The best description we have of Baarpijp comes from Grove, who says: �Baarpyp� at Haarlem (1735-8) and in other Dutch organs of that period was a soft stop of tapered pipes. In earlier sources (from the late 16th century), often the same as Quintadena. The name may come from baar (Middle Dutch: �bright�) or barem (�to scream� [but see Barem]) or from the German Baar (�pole� or �rod�). While Grove lists this stop under the name Baarpijp, only the name Baarpyp is cited in the text. This discrepancy may be attributable to the use of the letter �ÿ� (y umlaut) in the Dutch language as a replacement for the combination �ij�. Audsley and Wedgwood list Baarpyp as a synonym for Baarpfeife, but do not mention Baarpijp. Sumner agrees with Grove about Baarpijp, comparing it to the Gemshorn, but says that it �may be a false derivation from bauerpfeife (peasant flute)�. Maclean translates the name as �clear flute�. Irwin describes it only as �some type of Gemshorn or open Flute�. The name Gemshorn-Baarpijp appears only in Williams, who says only that it was a 17th-century stop. It is not clear whether Gemshorn-Baarpijp was an actual stop-name, or Williams was referring to the type of Baarpijp which resembles the Gemshorn.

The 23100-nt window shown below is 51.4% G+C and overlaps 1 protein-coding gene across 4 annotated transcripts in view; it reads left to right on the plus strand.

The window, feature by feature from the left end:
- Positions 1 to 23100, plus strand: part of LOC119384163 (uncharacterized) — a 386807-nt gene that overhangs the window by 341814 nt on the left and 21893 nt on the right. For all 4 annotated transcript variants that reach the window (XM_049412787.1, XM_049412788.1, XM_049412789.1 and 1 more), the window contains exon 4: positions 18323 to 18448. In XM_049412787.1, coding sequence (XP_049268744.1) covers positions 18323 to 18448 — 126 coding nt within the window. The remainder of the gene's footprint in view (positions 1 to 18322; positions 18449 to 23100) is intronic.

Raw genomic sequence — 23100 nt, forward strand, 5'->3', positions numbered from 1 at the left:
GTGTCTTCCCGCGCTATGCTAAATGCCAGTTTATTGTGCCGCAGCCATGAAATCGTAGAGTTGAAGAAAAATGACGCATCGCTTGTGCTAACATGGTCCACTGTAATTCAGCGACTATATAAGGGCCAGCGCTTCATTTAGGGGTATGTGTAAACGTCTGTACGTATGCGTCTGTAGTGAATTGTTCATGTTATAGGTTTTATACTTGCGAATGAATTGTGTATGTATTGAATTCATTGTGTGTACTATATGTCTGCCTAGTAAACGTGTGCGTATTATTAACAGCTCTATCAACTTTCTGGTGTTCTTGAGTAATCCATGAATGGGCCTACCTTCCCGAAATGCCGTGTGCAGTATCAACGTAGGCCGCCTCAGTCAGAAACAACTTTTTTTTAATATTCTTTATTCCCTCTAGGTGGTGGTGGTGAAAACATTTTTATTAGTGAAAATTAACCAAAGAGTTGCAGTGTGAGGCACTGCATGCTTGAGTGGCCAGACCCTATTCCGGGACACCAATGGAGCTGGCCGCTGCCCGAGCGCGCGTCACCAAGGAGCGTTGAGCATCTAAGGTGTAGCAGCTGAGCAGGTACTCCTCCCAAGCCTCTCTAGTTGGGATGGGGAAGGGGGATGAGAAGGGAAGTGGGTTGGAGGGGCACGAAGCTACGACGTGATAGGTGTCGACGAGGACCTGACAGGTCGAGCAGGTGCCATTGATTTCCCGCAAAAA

Osiris contains 30 examples of Baarpijp, most of them at 8', with a handful at 4'. All but one are flues (see below). The earliest known examples of Baarpijp are cited below, along with the only known examples of Baarpyp, both of which are flues.